Four Bedrooms on the Bluffs of Vancouver
$2.06 MILLON (2.7 MILLION CANADIAN DOLLARS)
This three-level home in the mountainside village of Lions Bay, West Vancouver, overlooks Howe Sound, about 20 miles north of downtown Vancouver. Built in 1988, with four bedrooms and four and a half bathrooms, the house was extensively renovated to open up the floor plan and install radiant floor heating, among other updates, said Craig Doherty, owner of the Lions Bay office of Sotheby’s, which has the listing.
The house has about 4,300 square feet of living space, as well as expansive decks and an attached garage, on .83 acres. All of the main living areas have ocean views, and despite being built into a hillside, the property has a level backyard lawn.
The main level has oak floors and vaulted ceilings, with a large living room and a wall of glass facing west to the ocean. The kitchen is lined with windows that slide open to a deck and has a center island with granite counters. It is open to an office, den and a spacious eating area, with a covered deck beyond for al fresco dining.
Up an open wood-and-iron staircase, the top floor has two bedrooms, including the master, which has an en suite bathroom and a walk-in closet. The master bathroom has a whirlpool tub and a stone-tile shower, both of which have ocean views, Mr. Doherty said.
The other two bedrooms are on the lower level, along with a family room and laundry facilities. An infrared sauna is on a side deck.
The property is less than a mile from the Lions Bay Marina and Lions Bay Beach Park, “the most idyllic little beach,” Mr. Doherty said. With a population of roughly 1,350, the village has just a few shops for necessities, he said; more shopping and dining can be found about 15 minutes south, in West Vancouver.
Lions Bay is 50 miles north of the American border. Whistler Blackcomb, an internationally known ski resort, is about an hour’s drive up the scenic Sea-to-Sky Highway 99, the main road into town. Vancouver International Airport is also about an hour away.
Home prices in Greater Vancouver have rocketed upward over the past decade. In the past three years alone, they have increased more than 40 percent, said Phil Moore, the president of the Real Estate Board of Greater Vancouver.
“We are the California of Canada,” he said, noting that the area attracts about 40,000 new residents annually.
In the Vancouver area, the benchmark sale price (similar to a median, using value estimates) is around $1.6 million for a detached home. In East Vancouver, that buys a modest two-floor home on a slab; in more exclusive West Vancouver, “that buys you nothing,” Mr. Moore said. “That’s an area that’s $3 million and above.”
An increase in mortgage interest rates over the past three quarters has intensified what was already a looming affordability crisis in Vancouver, said Craig Wright, a senior vice president and chief economist at Royal Bank of Canada. The bank is predicting further increases in the coming year.
In an effort to slow demand, particularly from foreign buyers, the provincial and local governments have instituted a number of financial disincentives. Foreign buyers must now pay a provincial tax of 20 percent of a home’s sale price — a recent increase from 15 percent. Vancouver is also trying to discourage investors who do not live in their homes or rent them by charging an Empty Homes Tax of one percent of the assessed taxable value.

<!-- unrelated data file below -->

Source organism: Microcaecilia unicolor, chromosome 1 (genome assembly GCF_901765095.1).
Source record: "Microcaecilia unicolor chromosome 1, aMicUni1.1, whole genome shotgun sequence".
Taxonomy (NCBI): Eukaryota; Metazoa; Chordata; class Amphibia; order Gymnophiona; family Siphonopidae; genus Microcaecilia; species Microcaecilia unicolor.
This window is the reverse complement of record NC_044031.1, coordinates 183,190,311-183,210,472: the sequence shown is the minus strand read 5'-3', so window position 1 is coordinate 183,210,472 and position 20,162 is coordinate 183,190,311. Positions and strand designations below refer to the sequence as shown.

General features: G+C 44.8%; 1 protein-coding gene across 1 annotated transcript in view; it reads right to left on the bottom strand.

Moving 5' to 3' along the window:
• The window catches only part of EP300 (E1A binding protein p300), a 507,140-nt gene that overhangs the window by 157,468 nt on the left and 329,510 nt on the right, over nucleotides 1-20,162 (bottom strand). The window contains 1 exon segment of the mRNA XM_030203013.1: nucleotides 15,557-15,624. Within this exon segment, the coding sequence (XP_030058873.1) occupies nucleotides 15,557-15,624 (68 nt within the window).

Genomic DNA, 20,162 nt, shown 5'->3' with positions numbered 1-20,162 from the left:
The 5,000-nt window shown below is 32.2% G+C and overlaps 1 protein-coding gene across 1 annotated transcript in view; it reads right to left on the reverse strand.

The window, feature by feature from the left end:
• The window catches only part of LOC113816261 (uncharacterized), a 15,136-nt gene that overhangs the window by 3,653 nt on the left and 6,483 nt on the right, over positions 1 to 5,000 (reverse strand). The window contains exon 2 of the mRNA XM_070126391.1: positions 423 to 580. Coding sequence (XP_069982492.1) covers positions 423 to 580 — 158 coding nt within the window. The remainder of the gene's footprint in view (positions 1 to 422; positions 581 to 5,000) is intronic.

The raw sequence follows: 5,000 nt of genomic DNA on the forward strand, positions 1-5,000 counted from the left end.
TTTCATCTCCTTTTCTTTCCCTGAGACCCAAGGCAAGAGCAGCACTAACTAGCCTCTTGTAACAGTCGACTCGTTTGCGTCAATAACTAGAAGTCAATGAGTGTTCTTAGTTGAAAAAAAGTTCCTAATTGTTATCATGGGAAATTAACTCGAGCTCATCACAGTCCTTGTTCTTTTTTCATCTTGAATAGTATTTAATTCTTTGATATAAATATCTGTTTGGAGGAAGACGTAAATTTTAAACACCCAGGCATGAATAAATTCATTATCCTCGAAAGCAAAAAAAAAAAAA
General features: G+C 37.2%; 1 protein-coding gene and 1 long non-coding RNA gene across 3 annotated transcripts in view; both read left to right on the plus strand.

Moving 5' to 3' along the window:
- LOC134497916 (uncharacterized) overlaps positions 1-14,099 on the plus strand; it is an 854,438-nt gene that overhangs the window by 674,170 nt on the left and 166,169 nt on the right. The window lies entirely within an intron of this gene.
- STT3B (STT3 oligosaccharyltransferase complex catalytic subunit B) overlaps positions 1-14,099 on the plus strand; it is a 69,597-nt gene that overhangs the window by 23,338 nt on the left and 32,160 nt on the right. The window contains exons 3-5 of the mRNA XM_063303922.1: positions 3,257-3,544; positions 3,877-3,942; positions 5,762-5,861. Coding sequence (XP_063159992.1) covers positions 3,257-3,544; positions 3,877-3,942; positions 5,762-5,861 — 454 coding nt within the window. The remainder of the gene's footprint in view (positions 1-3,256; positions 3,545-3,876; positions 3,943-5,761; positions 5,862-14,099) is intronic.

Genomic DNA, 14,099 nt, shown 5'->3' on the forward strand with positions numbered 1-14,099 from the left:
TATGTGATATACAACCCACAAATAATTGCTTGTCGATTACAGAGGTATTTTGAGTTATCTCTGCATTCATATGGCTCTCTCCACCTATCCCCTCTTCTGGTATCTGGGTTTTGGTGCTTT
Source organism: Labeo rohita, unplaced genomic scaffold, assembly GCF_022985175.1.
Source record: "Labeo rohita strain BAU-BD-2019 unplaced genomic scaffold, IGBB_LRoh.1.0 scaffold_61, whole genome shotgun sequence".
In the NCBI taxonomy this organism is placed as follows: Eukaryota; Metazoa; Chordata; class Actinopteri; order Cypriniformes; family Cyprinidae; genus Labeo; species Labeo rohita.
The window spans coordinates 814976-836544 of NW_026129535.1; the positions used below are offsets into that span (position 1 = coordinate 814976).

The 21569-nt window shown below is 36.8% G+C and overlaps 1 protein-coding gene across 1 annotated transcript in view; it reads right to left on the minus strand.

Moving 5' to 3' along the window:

The interventions have slowed sales, especially of high-end properties. In Lions Bay, a softer market has caused prices to slide by 5.5 percent in the past three months, Mr. Moore said. But the higher taxes are also pushing more buyers into lower price ranges, driving up demand for condos. In downtown Vancouver, condo prices start at around $900 a square foot and can go up to $2,500 a square foot, said Andrew G. Carros, an agent with Engel & Volkers.
“A lot of the initiatives on tightening so far have focused on demand,” said Mr. Wright, of the Royal Bank. “The attention on the supply side has not been robust enough. We’ve seen a pickup in new construction recently, though, so moving forward that should help ease some of these price pressures.”
Who Buys in Greater Vancouver
Foreign buyers account for around 3 percent of all transactions, compared with about 10 percent before the introduction of the Foreign Buyers Tax in 2016, Mr. Wright said. Mainland Chinese are by far the largest group of foreigners buying in Vancouver, while the Whistler resort area attracts many American and Japanese buyers, agents said.
Vancouver “is a very international city, and there are people from a lot of different places,” Mr. Carros said. “Every culture is welcome.”
There are no restrictions on foreign buyers in Canada. Buyers and sellers use their own real estate agents and lawyers. Legal fees are typically about $1,000, Mr. Moore said. The agent’s commission is paid by the seller.
Mortgages are available to foreigners, but lenders may require significant down payments, he said.
Languages and Currency
English; Canadian dollars (1 Canadian dollar = $0.76)
Taxes and Fees
Annual taxes on this home are 4,686 Canadian dollars (about $3,500). The property transfer tax, paid to the province of British Columbia, would be approximately 59,000 Canadian dollars (or $45,000) if the home is bought for the asking price.
Craig Doherty, Sotheby’s International Realty, 604-396-9555; sothebysrealty.ca
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